Why You Should Wait to Cut Your Baby's Umbilical Cord

When my babies were born last summer, I was on the operating table—pretty out of it, truth be told—as my husband was on the other side of a large room cutting their umbilical cords one by one. I heard it happening, and I knew those were unforgettable moments for him after our twins' birth.

But could they also have been critically important moments for my babies—in ways we're only now beginning to understand?

A new study suggests that babies who remain attached to the umbilical cord for just a little extra time after delivery may have a bit of an edge when it comes to their brains' development in the coming years.

In the study published on Tuesday in the journal JAMA Pediatrics, 4-year-old kids whose cords were cut more than three minutes after their births ended up with marginally higher social skills as well as fine motor skills than kids whose cords were cut within just 10 seconds after birth. Curiously, it was just the boys who showed these improvements—and the researchers aren't totally sure why. The research didn't point to any difference in children's IQs, however.

(Past studies have pointed to positive outcomes for babies whose cords were cut later, but this is the first to examine the effects in older kids.)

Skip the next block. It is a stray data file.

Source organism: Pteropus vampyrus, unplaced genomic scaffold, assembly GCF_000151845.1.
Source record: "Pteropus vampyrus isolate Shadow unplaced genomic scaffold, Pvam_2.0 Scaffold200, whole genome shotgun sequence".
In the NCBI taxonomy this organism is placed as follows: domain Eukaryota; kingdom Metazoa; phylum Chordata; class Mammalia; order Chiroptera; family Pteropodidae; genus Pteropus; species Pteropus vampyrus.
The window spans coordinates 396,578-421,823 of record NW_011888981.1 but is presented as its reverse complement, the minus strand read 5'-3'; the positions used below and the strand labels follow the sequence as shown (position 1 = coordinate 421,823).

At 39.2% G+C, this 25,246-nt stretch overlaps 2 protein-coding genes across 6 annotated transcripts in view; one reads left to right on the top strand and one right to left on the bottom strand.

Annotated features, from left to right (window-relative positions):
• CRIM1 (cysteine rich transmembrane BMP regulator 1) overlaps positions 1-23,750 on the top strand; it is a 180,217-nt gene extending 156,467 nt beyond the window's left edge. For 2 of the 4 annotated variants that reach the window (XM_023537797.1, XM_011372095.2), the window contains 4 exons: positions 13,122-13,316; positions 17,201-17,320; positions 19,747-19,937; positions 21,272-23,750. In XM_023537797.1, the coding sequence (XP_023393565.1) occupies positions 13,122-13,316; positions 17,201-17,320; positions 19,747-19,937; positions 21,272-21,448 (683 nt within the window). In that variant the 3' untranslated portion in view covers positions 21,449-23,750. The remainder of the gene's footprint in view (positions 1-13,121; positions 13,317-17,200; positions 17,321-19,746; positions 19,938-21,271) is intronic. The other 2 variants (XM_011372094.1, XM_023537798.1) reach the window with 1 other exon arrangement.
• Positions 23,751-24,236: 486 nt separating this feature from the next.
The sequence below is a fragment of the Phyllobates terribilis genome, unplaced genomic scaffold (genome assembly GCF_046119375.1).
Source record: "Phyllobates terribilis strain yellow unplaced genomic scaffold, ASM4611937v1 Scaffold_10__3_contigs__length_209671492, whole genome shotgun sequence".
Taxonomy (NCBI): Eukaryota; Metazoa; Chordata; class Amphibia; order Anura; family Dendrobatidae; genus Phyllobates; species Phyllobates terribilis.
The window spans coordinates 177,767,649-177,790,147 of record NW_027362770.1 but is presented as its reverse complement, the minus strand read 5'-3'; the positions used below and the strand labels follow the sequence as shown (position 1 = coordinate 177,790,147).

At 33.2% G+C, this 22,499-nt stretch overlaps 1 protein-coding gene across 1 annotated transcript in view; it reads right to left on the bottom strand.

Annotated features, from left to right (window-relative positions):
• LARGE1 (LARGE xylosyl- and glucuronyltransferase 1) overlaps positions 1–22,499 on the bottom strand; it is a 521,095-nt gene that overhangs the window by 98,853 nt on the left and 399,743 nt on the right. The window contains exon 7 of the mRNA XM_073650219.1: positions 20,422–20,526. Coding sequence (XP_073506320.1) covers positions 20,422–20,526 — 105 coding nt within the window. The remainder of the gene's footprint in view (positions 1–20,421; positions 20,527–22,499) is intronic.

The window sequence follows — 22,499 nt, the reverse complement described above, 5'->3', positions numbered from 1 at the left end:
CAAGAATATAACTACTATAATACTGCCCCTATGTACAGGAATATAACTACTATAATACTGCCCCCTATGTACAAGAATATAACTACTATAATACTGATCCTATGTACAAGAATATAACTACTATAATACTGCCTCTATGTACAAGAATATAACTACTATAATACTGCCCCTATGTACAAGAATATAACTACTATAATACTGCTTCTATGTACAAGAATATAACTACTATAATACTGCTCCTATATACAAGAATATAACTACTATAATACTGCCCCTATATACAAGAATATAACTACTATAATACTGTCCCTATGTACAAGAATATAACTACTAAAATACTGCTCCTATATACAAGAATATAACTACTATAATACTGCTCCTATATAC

"There is growing evidence from a number of studies that all infants, those born at term and those born early, benefit from receiving extra blood from the placenta at birth," wrote Heike Rabe, a neonatologist at Brighton & Sussex Medical School in the U.K., in an editorial that ran along with the study.

To sum up, putting off the umbilical cord-cutting lets your the newborn receive more blood from the placenta, increasing blood volume, and with it iron, which is a necessity for brain development.

It also might just ease your babe's transition from his cushy life in the womb into the outside world.

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Alesandra Dubin is a new twin mom. She's also a Los Angeles-based writer and the founder of lifestyle blog Homebody in Motion. Follow her on Facebook, Instagram, Google+ and Twitter.

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